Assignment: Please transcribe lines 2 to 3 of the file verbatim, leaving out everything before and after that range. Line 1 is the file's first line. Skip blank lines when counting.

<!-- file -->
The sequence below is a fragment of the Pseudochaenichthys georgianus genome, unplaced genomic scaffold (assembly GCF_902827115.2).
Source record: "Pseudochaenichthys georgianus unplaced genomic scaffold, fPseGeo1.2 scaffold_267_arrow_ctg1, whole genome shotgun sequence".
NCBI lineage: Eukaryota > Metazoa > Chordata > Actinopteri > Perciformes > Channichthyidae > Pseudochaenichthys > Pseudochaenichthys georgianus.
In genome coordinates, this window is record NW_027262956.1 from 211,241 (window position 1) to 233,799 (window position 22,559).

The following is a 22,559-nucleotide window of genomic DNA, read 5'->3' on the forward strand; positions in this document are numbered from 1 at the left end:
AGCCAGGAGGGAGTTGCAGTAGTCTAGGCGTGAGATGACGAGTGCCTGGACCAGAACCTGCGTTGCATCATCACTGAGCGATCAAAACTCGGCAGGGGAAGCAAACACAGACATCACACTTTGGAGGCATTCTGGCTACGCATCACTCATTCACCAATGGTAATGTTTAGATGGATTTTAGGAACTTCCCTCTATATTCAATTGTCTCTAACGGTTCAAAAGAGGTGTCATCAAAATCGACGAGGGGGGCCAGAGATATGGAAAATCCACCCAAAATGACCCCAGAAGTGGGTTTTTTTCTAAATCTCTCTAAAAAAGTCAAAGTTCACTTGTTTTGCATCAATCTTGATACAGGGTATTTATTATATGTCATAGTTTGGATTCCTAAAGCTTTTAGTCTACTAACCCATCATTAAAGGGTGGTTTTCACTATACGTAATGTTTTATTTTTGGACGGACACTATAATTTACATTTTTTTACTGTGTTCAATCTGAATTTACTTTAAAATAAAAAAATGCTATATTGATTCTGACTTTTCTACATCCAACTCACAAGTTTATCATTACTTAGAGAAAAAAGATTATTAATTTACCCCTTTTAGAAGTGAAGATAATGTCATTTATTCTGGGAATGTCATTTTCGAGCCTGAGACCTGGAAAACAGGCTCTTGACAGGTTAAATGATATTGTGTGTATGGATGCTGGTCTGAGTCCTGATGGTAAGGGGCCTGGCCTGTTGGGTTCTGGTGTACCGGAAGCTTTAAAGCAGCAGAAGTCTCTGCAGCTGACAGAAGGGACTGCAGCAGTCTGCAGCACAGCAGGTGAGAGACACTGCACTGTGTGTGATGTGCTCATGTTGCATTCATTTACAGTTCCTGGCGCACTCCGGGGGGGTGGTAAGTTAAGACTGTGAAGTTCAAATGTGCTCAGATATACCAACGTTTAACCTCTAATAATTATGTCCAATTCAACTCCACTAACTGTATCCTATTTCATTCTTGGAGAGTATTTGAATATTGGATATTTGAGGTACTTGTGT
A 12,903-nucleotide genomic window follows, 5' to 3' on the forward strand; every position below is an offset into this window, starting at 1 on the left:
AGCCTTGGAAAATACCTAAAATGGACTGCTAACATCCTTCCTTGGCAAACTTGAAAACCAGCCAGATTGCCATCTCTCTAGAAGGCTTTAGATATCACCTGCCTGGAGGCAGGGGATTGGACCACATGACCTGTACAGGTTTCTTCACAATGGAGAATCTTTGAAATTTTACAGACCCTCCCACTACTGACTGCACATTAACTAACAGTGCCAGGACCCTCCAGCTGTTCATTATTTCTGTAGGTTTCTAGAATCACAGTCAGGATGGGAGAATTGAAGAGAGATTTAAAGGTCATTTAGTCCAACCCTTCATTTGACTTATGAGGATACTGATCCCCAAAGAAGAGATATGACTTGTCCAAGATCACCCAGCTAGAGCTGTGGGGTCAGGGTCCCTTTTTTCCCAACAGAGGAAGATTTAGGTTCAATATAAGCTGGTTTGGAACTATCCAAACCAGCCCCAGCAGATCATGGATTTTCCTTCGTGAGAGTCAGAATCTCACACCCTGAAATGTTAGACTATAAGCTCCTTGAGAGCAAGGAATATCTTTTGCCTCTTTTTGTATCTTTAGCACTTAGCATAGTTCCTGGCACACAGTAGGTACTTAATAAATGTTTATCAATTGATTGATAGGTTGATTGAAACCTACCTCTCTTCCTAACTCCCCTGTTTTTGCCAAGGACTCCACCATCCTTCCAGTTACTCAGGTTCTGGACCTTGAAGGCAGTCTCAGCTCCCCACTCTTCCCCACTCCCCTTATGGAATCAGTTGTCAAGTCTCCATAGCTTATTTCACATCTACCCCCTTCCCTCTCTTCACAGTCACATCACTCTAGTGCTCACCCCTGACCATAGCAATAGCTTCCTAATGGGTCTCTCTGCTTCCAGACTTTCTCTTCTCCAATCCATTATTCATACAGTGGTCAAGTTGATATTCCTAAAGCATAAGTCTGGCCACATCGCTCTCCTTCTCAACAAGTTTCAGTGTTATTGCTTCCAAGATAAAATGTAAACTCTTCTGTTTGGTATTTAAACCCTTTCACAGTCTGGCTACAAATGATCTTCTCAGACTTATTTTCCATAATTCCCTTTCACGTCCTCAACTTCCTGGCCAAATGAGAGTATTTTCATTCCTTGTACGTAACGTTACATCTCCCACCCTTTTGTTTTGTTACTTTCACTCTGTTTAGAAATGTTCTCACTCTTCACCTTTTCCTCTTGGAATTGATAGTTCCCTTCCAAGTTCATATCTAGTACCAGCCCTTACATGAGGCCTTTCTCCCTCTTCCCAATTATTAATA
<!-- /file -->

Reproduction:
Source record: "Pseudochaenichthys georgianus unplaced genomic scaffold, fPseGeo1.2 scaffold_267_arrow_ctg1, whole genome shotgun sequence".
NCBI lineage: Eukaryota > Metazoa > Chordata > Actinopteri > Perciformes > Channichthyidae > Pseudochaenichthys > Pseudochaenichthys georgianus.